Tall Tales

Here's the truth about Colorado's myths. We swear.

January 2011


14. The state fish, the Greenback Cutthroat Trout, is almost extinct. True

Colorado boasts 168 miles of Gold Medal fishing—those primo spots to hook a trout—but don’t expect to catch the state’s venerated fish, the Greenback Cutthroat Trout. The species received the state’s top fish-y honor in 1994, but by then it was already near extinction because of us (to wit: mining runoff and introduction of different trout species that don’t play well with others). Don’t write off the Greenback yet, though: Some fish have been found in remote areas of Rocky Mountain National Park, and the Colorado Division of Wildlife is helping to propagate the elusive trout (it is stocked in 58 streams and lakes). —NG

15. Leadville got its name for the area’s lead mining. False

When the country’s highest-elevation city was founded at the start of Colorado’s Silver Boom, residents hanging out at 10,152 feet thought a silver-named town was too obvious. So in 1878, 18 people got together at a wagon shop and chose the Leadville moniker over names like Agassiz and Carbonateville—putting their stamp on a town that would become an economic hub of the West near the turn of the 19th century. While there was lead in the surrounding hills, the mineral was never the town’s main mining project. —RS

16. U2 once played downtown’s legendary jazz joint El Chapultepec. False

Bono tried to hit the Pec in the late 1980s—to watch the talent, not to rock his band's iconic anthems—but the unimpressed doorman sent him packing when he couldn’t produce legit IDs for the (exceedingly) young women on his arms. That paragon of hipness probably would concede that the legends who actually did play there—including Miles Davis, Chet Baker, and Stan Getz—were much cooler than U2, anyway. Or maybe he’d just say he still hasn’t found what he’s looking for. —LH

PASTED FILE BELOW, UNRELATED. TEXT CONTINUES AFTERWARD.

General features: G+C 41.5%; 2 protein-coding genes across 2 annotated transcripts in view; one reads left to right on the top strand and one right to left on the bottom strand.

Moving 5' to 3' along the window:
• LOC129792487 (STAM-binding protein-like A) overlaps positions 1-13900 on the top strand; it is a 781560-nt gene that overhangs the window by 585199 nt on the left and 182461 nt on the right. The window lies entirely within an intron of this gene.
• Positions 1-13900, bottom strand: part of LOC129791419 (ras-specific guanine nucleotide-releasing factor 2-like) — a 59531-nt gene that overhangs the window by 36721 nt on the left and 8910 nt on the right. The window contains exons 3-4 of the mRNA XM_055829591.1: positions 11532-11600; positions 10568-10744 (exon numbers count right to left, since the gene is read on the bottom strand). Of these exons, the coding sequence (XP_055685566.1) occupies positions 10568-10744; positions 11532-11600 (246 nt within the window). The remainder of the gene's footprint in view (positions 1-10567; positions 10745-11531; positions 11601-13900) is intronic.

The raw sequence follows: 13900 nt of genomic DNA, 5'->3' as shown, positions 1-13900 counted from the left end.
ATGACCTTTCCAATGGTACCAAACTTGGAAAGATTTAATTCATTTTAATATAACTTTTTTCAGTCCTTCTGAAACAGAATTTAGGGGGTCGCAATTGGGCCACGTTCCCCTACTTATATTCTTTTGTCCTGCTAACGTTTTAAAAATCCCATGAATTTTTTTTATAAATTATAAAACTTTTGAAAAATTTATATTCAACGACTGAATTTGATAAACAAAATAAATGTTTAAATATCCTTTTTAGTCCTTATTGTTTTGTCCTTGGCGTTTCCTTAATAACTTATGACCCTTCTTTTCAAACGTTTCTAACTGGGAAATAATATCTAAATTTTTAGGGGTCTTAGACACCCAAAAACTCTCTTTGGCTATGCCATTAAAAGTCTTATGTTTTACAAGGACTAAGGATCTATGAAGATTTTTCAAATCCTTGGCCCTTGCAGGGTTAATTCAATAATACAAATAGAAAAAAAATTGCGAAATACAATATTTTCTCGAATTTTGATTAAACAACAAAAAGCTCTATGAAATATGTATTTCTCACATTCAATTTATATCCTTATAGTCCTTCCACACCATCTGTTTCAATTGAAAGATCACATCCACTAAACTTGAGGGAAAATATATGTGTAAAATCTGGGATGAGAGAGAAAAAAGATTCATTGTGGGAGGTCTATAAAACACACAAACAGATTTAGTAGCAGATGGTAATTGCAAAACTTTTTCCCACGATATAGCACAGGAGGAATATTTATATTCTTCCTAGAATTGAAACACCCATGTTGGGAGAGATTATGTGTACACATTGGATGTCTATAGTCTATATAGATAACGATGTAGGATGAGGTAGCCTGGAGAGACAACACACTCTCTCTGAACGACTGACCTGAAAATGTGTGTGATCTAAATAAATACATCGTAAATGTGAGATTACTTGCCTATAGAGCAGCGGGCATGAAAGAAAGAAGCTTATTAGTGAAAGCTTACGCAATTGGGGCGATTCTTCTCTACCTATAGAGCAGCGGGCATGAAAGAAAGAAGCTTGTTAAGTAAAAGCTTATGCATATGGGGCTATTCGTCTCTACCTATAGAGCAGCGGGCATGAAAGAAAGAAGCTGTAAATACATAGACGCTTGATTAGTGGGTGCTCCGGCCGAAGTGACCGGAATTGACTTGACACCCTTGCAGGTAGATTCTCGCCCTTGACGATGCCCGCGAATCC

17. Denver has more medical marijuana dispensaries than Starbucks outlets. True


Venti lattes are so 2007. With a measly 44 Starbucks-operated locations in Denver proper, America’s favorite java pusher lags way behind the burgeoning medical pot business. According to Legalmarijuanadispensary.com—also known as “Weedmaps” (Is there an app for that?)—there are more than 70 dispensaries in the 80202 zip code alone. (There are 11 Starbucks in the same area.) This could be good business for Starbucks: The busy pot proprietors are likely fueled by frequent frappuccinos. And scones. And chocolate chunk cookies…. —LH

18. Stephen King’s The Shining was filmed at the Stanley Hotel in Estes Park. False


The eerily picturesque hotel might look like an ideal horror film location, but the iconic slasher movie (“Redrum! Redrum!”) was filmed at the Timberline Lodge on Mount Hood in Oregon and at Elstree Studios in London. The Estes Park hotel did play a role in the genesis of Stephen King’s best-selling book of the same name: The tome’s plot came to King in 1974 when he spent the night in the Stanley’s “haunted” room 217. The book was written in Boulder, where King lived for a brief time. So why does the falsehood persist? Simply put, Coloradans love to neither confirm nor deny this rumor: After all, a little King-related tourism isn’t bad. —ALLIE GARDNER

19. Lieutenant Zebulon Pike was the first person to summit Pikes Peak. False

Explorer Zebulon Pike tried to scale the mountain in November 1806, during an expedition to find the headwaters of the Arkansas and Red rivers, but stopped amid waist-deep snow. He never made it to the top. Pike was the first American to document the peak (referring to the mountain as “Grand Peak”). He overestimated its height by 4,000 feet and predicted no one would ever climb it. Pike was wrong: In 1820, Edwin James— a botanist on an expedition—scaled the mountain while looking for the source of the South Platte River. Oh, and Pike may not have even stepped foot on his namesake peak. Experts argue that he hiked nearby Mount Rosa—not Pikes Peak. —RS